What can I expect during an audit?

There are several steps in performing an audit. First, the Internal Audit Department will send an Audit Notification letter to the Director of the department, with a copy provided to the Vice-President of the division. The letter states that an audit will be forthcoming and that we will be in touch shortly. Next, we set up an entrance meeting where the key members of the department are introduced to the audit team. This meeting is usually a forum for Internal Audit to gain an understanding of key processes in the department and go over how much time the audit may take, whether or not we will need space provided for us during the audit, and to go over any additional concerns of department Management.

Once the entrance meeting is completed, the audit team will be in contact with the key personnel for interviews and guided walkthrough of the work area. The interview process and walkthrough will allow us to gain an understanding of each key process in the department. Once the processes have been defined and documented, we will perform some test work to ensure controls are in place to adequately safeguard University assets, etc. After all test work has been completed, the results of the audit are communicated to the key personnel for discussion. Finally, a draft report will be prepared and sent to the department, along with a request for a response to specific findings. Once the findings have been addressed, a final report will be sent.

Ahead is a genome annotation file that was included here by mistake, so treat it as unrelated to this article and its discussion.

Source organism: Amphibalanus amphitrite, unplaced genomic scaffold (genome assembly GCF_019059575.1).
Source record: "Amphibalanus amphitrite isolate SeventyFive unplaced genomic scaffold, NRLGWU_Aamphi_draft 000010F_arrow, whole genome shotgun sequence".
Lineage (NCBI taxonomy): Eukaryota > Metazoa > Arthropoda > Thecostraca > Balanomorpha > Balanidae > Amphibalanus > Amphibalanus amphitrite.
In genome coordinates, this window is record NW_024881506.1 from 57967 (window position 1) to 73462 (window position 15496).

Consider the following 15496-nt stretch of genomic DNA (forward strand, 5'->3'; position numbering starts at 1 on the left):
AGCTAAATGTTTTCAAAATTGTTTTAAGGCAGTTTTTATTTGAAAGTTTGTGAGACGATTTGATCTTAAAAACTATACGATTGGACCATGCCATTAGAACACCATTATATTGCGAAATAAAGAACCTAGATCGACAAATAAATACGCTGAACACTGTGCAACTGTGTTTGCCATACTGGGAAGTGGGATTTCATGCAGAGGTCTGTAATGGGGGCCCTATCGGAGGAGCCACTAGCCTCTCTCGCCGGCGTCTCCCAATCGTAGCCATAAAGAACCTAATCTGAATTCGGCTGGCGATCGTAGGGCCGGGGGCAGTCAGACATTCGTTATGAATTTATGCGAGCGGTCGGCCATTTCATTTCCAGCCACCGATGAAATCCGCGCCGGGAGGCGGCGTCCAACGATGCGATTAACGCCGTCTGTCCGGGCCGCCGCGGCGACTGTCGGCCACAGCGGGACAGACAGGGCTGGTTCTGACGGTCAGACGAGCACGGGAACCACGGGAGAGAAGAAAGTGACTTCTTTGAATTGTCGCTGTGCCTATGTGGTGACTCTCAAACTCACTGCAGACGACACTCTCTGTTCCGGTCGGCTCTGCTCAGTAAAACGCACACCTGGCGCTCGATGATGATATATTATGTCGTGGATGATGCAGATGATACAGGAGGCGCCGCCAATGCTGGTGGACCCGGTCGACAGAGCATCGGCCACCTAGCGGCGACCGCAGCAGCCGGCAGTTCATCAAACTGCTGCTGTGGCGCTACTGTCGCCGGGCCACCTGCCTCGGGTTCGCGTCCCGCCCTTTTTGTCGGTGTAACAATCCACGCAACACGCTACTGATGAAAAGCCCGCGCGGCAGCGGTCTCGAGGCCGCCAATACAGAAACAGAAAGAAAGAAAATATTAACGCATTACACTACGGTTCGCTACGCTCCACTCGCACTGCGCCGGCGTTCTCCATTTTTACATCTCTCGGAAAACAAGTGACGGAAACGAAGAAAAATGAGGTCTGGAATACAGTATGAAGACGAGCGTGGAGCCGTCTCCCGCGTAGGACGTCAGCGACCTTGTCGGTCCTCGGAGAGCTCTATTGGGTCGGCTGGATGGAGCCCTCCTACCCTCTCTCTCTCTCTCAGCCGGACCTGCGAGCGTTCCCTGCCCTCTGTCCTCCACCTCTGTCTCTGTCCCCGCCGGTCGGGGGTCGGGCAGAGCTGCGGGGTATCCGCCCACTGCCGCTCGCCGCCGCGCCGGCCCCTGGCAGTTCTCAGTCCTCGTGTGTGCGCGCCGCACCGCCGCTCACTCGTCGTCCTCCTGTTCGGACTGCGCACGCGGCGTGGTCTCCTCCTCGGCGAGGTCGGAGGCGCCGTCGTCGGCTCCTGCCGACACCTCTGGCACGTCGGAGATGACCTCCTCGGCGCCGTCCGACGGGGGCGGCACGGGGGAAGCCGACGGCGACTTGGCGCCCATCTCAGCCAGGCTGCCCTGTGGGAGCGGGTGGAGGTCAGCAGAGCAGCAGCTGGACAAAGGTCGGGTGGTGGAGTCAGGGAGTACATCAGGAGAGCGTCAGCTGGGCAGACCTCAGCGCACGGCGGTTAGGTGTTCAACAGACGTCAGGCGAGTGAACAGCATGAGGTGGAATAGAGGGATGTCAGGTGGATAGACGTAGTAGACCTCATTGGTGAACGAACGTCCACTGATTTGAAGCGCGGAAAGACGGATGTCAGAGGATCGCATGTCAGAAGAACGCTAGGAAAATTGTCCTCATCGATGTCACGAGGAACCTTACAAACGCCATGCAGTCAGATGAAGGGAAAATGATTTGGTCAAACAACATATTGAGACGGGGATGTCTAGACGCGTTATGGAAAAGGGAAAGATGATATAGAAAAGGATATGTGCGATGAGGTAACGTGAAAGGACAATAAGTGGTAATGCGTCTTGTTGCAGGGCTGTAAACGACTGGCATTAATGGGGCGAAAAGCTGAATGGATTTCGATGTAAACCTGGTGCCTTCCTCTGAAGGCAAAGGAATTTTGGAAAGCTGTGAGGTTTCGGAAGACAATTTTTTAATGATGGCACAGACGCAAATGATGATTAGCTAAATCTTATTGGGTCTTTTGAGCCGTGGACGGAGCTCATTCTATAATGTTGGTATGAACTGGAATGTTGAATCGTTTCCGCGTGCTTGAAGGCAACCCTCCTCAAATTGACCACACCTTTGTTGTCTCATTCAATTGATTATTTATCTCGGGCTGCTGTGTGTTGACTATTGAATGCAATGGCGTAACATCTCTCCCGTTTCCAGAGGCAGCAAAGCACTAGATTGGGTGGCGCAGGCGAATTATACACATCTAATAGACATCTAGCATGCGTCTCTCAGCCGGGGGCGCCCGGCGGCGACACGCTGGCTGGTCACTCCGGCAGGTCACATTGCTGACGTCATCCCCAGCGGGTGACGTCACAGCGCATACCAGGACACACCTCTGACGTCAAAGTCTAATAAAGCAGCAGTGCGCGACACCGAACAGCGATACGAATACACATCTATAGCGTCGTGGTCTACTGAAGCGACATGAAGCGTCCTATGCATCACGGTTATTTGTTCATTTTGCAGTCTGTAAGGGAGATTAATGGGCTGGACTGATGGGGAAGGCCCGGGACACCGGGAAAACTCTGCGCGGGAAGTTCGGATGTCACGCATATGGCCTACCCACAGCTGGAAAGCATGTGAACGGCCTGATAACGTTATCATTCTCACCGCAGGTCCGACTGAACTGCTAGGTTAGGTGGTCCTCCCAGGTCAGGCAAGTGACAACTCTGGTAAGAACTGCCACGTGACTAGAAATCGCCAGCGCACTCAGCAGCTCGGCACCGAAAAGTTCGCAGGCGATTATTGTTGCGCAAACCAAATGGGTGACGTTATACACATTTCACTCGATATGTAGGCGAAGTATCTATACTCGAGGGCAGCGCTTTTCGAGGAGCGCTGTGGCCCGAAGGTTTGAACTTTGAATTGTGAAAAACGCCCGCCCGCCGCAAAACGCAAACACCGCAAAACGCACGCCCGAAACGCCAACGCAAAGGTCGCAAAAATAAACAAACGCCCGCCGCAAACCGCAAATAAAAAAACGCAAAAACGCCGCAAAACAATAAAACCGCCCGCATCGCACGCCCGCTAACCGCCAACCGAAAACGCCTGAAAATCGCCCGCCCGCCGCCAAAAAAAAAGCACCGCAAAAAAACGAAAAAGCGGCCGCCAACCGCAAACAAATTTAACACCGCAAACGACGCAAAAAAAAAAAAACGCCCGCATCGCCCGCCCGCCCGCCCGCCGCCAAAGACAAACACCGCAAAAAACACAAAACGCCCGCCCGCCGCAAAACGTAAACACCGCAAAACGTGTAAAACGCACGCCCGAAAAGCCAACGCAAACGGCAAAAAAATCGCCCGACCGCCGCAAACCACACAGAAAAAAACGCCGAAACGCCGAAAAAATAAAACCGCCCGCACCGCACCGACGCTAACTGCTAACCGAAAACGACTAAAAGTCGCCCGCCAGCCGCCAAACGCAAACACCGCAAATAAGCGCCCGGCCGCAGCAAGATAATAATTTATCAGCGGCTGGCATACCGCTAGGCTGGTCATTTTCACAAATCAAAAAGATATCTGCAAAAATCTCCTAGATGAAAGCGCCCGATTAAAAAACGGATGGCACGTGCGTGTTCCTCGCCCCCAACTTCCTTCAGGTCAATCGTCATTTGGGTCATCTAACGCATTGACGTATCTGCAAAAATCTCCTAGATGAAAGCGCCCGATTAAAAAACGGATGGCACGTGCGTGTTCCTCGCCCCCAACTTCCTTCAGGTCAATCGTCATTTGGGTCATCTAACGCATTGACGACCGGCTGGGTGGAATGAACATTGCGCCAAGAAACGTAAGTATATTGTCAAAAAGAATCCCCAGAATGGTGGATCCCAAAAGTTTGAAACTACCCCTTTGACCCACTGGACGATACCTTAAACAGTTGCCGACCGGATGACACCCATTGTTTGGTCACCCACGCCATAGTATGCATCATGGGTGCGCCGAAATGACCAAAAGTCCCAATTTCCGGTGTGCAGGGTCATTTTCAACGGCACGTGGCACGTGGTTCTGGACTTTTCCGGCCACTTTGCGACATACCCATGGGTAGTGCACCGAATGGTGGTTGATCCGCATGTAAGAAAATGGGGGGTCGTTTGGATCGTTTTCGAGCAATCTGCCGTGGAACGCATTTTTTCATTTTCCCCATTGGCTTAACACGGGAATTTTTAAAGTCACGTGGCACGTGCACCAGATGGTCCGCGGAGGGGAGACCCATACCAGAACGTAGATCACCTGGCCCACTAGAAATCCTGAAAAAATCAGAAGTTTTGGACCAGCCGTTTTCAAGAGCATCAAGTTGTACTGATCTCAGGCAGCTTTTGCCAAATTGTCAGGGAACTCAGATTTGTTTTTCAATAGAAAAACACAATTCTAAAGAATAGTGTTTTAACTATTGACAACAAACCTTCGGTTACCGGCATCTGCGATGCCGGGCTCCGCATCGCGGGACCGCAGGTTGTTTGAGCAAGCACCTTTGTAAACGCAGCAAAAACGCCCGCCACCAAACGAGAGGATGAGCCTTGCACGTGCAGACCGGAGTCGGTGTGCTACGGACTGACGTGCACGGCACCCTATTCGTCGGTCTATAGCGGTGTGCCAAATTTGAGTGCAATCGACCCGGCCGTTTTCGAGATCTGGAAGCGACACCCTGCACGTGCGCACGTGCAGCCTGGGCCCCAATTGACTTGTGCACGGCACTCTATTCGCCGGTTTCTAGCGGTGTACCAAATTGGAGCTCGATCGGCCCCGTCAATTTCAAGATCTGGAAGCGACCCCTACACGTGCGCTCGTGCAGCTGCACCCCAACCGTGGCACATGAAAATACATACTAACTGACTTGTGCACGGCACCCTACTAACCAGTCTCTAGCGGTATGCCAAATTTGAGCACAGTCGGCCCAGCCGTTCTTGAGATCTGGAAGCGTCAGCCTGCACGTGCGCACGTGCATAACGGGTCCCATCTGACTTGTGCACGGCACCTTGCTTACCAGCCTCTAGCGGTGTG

How can I prepare for the audit?

Before Internal Audit comes to perform an audit and introduction letter is mailed. This letter requests some general and specific information that will help the audit go smoothly. Generally, we request:

  • an organization chart
  • job descriptions for key personnel
  • list of employee names